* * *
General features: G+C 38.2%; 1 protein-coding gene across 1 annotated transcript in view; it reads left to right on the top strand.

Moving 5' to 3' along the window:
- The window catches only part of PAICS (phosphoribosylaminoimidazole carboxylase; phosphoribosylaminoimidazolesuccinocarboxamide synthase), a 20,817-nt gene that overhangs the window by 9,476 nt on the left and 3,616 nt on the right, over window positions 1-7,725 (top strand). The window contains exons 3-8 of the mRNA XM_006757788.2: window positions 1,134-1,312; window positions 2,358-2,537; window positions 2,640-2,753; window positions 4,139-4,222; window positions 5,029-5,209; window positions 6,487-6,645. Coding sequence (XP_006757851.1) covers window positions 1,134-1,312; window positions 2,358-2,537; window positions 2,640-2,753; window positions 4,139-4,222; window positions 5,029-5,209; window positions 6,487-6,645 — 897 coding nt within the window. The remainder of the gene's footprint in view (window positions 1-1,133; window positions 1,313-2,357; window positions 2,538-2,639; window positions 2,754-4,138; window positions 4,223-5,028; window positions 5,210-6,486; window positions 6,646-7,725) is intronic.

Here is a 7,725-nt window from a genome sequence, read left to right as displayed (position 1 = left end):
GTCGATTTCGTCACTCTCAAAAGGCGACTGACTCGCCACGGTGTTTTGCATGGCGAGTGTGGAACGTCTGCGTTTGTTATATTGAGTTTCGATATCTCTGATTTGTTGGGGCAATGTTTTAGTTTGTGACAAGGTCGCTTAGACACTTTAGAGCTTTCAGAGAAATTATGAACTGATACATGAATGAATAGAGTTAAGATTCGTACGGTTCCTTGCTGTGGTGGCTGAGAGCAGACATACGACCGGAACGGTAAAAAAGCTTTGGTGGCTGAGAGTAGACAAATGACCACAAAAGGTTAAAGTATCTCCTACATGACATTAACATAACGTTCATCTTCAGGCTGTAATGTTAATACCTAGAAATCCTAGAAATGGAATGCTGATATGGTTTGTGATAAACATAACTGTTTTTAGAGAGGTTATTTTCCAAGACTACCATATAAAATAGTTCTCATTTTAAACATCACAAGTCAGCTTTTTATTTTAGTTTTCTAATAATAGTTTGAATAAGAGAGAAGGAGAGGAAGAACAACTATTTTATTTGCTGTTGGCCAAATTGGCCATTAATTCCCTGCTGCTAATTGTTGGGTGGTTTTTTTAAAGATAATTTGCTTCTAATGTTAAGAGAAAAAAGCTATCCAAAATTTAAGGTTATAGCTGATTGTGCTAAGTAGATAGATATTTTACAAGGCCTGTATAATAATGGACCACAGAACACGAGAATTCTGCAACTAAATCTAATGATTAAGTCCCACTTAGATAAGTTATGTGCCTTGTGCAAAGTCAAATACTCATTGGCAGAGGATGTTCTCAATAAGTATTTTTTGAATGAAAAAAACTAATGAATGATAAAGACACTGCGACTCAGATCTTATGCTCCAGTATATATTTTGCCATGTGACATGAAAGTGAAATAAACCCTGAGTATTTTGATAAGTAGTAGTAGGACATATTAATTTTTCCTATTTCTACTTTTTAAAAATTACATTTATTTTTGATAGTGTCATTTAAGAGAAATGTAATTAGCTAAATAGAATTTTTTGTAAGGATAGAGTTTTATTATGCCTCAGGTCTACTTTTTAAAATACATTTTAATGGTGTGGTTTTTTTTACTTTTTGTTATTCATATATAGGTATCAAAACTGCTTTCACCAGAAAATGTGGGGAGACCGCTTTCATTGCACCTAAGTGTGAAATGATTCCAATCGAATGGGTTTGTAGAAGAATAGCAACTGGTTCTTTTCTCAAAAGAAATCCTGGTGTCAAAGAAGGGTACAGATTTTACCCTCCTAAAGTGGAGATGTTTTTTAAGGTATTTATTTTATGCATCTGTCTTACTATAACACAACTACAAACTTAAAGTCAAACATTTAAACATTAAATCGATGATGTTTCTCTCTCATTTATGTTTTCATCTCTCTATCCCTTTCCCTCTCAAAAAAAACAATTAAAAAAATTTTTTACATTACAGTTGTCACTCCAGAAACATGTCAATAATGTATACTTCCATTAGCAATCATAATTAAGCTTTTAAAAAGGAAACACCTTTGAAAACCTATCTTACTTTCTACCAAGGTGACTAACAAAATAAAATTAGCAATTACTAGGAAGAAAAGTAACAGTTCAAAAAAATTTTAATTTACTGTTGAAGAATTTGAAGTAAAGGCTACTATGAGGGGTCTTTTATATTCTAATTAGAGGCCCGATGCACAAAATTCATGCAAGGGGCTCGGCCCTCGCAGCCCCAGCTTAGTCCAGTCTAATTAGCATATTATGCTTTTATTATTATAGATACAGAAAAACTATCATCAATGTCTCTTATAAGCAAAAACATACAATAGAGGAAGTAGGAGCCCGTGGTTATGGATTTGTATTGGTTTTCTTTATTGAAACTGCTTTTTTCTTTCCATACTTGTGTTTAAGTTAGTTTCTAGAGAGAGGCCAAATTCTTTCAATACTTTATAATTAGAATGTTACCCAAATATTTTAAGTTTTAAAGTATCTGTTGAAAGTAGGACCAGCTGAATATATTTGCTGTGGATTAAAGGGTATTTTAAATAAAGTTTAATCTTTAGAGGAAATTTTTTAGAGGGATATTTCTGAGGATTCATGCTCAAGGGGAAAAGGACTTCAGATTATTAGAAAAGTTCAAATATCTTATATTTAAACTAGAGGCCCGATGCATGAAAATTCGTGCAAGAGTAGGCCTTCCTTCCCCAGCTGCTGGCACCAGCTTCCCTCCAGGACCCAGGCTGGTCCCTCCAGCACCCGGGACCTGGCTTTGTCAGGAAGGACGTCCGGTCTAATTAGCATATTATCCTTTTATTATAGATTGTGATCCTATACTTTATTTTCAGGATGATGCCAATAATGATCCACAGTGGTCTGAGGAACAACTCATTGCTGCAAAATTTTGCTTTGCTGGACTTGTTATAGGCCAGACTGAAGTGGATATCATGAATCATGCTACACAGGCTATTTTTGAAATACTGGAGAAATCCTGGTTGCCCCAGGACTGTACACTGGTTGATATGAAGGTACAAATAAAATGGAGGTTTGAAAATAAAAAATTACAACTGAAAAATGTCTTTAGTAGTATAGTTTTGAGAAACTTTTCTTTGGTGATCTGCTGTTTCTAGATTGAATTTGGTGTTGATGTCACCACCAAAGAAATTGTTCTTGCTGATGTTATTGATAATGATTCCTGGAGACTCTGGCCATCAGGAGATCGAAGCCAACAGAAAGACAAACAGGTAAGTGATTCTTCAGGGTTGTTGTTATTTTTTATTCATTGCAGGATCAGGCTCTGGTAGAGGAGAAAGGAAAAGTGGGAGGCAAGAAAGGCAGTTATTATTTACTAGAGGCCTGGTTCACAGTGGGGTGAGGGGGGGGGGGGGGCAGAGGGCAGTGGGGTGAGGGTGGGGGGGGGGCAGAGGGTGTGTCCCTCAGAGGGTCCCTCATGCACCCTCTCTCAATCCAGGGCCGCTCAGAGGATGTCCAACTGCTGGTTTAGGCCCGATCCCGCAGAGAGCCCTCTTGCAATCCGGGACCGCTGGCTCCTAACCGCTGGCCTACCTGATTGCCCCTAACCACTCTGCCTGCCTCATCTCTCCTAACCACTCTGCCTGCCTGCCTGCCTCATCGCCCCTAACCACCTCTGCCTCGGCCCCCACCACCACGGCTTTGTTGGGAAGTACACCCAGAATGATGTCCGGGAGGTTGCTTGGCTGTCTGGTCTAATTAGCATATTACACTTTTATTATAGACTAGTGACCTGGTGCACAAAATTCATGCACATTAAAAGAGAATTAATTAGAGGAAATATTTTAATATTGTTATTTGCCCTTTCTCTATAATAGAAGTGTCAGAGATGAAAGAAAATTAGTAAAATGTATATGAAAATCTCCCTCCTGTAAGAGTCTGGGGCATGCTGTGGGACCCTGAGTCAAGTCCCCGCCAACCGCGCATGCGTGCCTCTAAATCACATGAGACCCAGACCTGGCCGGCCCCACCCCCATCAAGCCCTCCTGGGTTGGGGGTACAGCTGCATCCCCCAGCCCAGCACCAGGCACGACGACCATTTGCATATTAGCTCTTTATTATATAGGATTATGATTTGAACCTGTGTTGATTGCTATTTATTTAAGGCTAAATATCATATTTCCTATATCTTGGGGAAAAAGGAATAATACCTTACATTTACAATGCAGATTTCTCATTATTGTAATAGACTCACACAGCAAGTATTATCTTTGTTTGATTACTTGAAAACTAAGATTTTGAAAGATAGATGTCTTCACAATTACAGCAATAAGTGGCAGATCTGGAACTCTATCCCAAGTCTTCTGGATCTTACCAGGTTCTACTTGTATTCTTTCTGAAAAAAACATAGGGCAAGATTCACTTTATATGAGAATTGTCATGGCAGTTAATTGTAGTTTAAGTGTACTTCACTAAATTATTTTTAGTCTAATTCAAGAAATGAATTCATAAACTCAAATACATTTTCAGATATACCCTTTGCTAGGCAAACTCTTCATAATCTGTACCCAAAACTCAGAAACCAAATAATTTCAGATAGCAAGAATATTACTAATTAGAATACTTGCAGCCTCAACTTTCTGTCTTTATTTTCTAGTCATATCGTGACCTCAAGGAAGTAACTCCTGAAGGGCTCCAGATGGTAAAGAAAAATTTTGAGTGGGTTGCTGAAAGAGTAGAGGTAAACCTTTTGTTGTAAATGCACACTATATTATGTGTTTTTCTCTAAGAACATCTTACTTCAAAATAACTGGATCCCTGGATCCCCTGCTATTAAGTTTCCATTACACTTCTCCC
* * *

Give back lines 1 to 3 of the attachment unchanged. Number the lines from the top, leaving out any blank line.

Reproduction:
General features: G+C 38.2%; 1 protein-coding gene across 1 annotated transcript in view; it reads left to right on the top strand.

Moving 5' to 3' along the window:
- The window catches only part of PAICS (phosphoribosylaminoimidazole carboxylase; phosphoribosylaminoimidazolesuccinocarboxamide synthase), a 20,817-nt gene that overhangs the window by 9,476 nt on the left and 3,616 nt on the right, over window positions 1-7,725 (top strand). The window contains exons 3-8 of the mRNA XM_006757788.2: window positions 1,134-1,312; window positions 2,358-2,537; window positions 2,640-2,753; window positions 4,139-4,222; window positions 5,029-5,209; window positions 6,487-6,645. Coding sequence (XP_006757851.1) covers window positions 1,134-1,312; window positions 2,358-2,537; window positions 2,640-2,753; window positions 4,139-4,222; window positions 5,029-5,209; window positions 6,487-6,645 — 897 coding nt within the window. The remainder of the gene's footprint in view (window positions 1-1,133; window positions 1,313-2,357; window positions 2,538-2,639; window positions 2,754-4,138; window positions 4,223-5,028; window positions 5,210-6,486; window positions 6,646-7,725) is intronic.